According to a Greek-American friend who arrived in Australia a decade ago, our nation has an unhealthy fixation with uniforms. I remember him pointing to the uniformed taxi drivers queued outside Tullamarine's International terminus and suggesting that this must be one of the very few countries where taxi drivers are required to wear a uniform.
I suggested that London cabbies probably wear uniforms, which was, according to him, confirmation that Australia continues to take its cultural cues from the motherland.
A few months into his stay, he pointed to our uniformed school kids as further proof of our propensity for conformity. Okay, our school kids are uniformly dressed, as are our taxi drivers, but it wasn't like this when I was at school. I fished out a class photograph from my primary school days as proof.
There we were replete in technicolour shirts, bell-bottoms, knitted scarves, and footy jumpers. A couple of kids wore the official school jumper while others wore hand-knitted copies. One boy had the school tie on while the girl beside him wore lipstick and a flower in her hair. Another dark-skinned girl wore a buttoned-up cardigan while the girl beside her was in a halter-neck. Our primary school teacher completed the picture in knee-high boots, a mini skirt and a choker. This was the Whitlam era, a period where diversity was encouraged and celebrated.
These days, you will struggle to find a teenager who does not wear some kind of uniform. Whether they're at school, work or play, they're likely to be wearing an official outfit of some sort.
It was a time when parents were free to dress their kids without incurring the wrath of the state school principal, as was the recent case with the 16-year-old South Sudanese twins who were ordered to remove their hair braids which are a key part of their cultural identity.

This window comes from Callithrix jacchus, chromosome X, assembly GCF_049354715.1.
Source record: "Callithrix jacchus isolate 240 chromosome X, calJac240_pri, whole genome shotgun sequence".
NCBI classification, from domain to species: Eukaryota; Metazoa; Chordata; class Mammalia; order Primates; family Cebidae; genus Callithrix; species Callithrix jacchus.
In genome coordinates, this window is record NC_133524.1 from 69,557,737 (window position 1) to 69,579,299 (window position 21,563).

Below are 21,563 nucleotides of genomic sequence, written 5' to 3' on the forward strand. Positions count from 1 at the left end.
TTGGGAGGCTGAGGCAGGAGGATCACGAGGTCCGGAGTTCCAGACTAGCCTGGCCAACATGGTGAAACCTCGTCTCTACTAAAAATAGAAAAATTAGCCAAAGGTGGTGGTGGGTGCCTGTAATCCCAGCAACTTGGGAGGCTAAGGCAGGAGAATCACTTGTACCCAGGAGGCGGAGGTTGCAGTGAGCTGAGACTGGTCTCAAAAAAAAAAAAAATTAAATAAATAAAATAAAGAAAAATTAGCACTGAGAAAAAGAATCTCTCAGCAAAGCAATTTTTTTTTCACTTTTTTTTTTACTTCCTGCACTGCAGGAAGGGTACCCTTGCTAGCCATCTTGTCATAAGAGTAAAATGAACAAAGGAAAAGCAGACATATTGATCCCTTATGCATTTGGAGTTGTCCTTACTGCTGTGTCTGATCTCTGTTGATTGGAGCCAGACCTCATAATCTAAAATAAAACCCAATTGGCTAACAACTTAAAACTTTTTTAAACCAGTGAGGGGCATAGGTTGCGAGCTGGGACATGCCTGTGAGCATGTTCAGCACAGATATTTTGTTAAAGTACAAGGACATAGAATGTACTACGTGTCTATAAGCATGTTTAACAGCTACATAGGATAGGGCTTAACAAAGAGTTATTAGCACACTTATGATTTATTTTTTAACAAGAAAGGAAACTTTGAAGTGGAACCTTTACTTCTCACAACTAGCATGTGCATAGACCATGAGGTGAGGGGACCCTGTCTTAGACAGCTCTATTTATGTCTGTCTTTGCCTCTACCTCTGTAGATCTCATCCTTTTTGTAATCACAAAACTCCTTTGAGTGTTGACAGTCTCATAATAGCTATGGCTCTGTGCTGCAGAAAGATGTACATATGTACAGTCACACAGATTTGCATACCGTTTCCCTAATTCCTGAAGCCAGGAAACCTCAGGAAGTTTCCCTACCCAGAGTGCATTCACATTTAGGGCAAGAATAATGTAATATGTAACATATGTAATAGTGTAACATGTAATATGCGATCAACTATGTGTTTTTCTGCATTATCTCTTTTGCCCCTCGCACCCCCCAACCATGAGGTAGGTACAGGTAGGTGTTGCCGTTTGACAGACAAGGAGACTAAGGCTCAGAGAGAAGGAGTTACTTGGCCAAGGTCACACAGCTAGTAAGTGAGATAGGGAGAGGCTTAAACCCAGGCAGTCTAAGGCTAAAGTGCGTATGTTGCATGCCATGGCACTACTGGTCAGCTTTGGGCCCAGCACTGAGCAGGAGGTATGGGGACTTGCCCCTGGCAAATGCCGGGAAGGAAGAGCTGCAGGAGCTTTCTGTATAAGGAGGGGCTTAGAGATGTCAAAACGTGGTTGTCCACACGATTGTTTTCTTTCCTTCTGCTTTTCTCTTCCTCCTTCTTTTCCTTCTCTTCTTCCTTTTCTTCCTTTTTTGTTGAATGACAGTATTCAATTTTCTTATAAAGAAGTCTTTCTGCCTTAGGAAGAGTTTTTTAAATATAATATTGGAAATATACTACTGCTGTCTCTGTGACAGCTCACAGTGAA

Although community pressure saw the school reverse its decision, our nation's fixation with uniformity seems to persist. And it's not only confined to the way we expect our school kids to dress. It also extends to the way some Australians expect newcomers to dress. Consider the disgust that certain Australians have towards burka or hijab-clad women and you will know what I mean.
We seem to have more trouble with cultural garb than teen uniforms. These days, you will struggle to find a teenager who does not wear some kind of uniform. Whether they're at school, work or play, they're likely to be wearing an official outfit of some sort. And it's especially evident in the fast-food industry where franchises fasten their corporate colours to teenagers the moment they're old enough to work for them.
My 17-year-old nephew seems to spend more time in his McDonald's uniform than in his private school blazer and tie. The moment the bell signals the end of the school day he is out of his school uniform and into his fast-food costume, charging down the street to begin his afternoon shift.
In spite of our priggish fixation with uniforms, I would be far more concerned if it was the reverse.
As a teacher who taught at an outer-suburban secondary college for two decades, I found that fast-food bosses had a far better chance of getting their underlings to wear their uniforms correctly than any teacher trying to enforce the school dress code. For me, trying to get a schoolboy to tuck in his shirt and pull up his strides was like trying to dress a drunk.
In spite of our priggish fixation with uniforms, I would be far more concerned if it was the reverse. Imagine if teachers were required to wear a state-mandated uniform. They'd look more like wardens in a detention facility than educators.
It would be even more disturbing if our political leaders wore uniforms. As I explained to my friend, the difference between a diverse and liberal democracy such as ours is that we do not have unformed leaders dictating how citizens should dress, think or behave.
Australians are free to slip in and out of outfits the moment they clock off from work or school. They can throw on a t-shirt or a pair of shorts or any cultural garb without receiving a visit from the authorities.
This is very different from a nation where khaki-clad dictators or religious-garbed theocrats call for those who refuse to dress in accordance with state-sanctioned attire to be punished.
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